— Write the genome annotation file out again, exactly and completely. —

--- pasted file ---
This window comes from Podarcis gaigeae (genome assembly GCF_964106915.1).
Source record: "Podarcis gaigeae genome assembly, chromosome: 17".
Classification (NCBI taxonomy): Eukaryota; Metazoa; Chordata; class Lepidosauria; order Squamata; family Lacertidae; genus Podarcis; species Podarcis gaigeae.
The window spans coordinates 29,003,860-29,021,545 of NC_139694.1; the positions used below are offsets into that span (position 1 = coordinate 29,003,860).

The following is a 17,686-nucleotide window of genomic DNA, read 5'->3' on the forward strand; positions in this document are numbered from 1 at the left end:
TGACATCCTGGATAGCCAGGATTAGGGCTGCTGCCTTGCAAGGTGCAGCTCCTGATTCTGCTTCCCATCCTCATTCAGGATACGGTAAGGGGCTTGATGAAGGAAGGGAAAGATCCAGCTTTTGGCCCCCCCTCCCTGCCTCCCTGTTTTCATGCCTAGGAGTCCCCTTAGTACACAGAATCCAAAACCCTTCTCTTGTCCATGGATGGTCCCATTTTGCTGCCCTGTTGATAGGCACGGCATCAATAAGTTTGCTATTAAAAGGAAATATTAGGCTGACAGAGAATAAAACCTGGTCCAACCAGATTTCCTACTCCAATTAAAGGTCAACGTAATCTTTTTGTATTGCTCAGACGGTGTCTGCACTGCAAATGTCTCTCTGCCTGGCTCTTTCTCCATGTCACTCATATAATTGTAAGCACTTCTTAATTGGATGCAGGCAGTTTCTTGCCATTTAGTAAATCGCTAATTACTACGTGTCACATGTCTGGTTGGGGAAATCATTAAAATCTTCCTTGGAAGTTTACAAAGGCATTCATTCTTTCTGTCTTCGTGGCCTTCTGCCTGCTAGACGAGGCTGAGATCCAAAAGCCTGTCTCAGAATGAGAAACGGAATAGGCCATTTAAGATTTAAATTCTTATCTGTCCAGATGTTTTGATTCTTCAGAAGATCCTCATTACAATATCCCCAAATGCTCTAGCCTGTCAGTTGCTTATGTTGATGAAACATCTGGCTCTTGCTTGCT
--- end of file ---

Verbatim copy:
This window comes from Podarcis gaigeae (genome assembly GCF_964106915.1).
Source record: "Podarcis gaigeae genome assembly, chromosome: 17".
Classification (NCBI taxonomy): Eukaryota; Metazoa; Chordata; class Lepidosauria; order Squamata; family Lacertidae; genus Podarcis; species Podarcis gaigeae.
The window spans coordinates 29,003,860-29,021,545 of NC_139694.1; the positions used below are offsets into that span (position 1 = coordinate 29,003,860).

The following is a 17,686-nucleotide window of genomic DNA, read 5'->3' on the forward strand; positions in this document are numbered from 1 at the left end:
TGACATCCTGGATAGCCAGGATTAGGGCTGCTGCCTTGCAAGGTGCAGCTCCTGATTCTGCTTCCCATCCTCATTCAGGATACGGTAAGGGGCTTGATGAAGGAAGGGAAAGATCCAGCTTTTGGCCCCCCCTCCCTGCCTCCCTGTTTTCATGCCTAGGAGTCCCCTTAGTACACAGAATCCAAAACCCTTCTCTTGTCCATGGATGGTCCCATTTTGCTGCCCTGTTGATAGGCACGGCATCAATAAGTTTGCTATTAAAAGGAAATATTAGGCTGACAGAGAATAAAACCTGGTCCAACCAGATTTCCTACTCCAATTAAAGGTCAACGTAATCTTTTTGTATTGCTCAGACGGTGTCTGCACTGCAAATGTCTCTCTGCCTGGCTCTTTCTCCATGTCACTCATATAATTGTAAGCACTTCTTAATTGGATGCAGGCAGTTTCTTGCCATTTAGTAAATCGCTAATTACTACGTGTCACATGTCTGGTTGGGGAAATCATTAAAATCTTCCTTGGAAGTTTACAAAGGCATTCATTCTTTCTGTCTTCGTGGCCTTCTGCCTGCTAGACGAGGCTGAGATCCAAAAGCCTGTCTCAGAATGAGAAACGGAATAGGCCATTTAAGATTTAAATTCTTATCTGTCCAGATGTTTTGATTCTTCAGAAGATCCTCATTACAATATCCCCAAATGCTCTAGCCTGTCAGTTGCTTATGTTGATGAAACATCTGGCTCTTGCTTGCT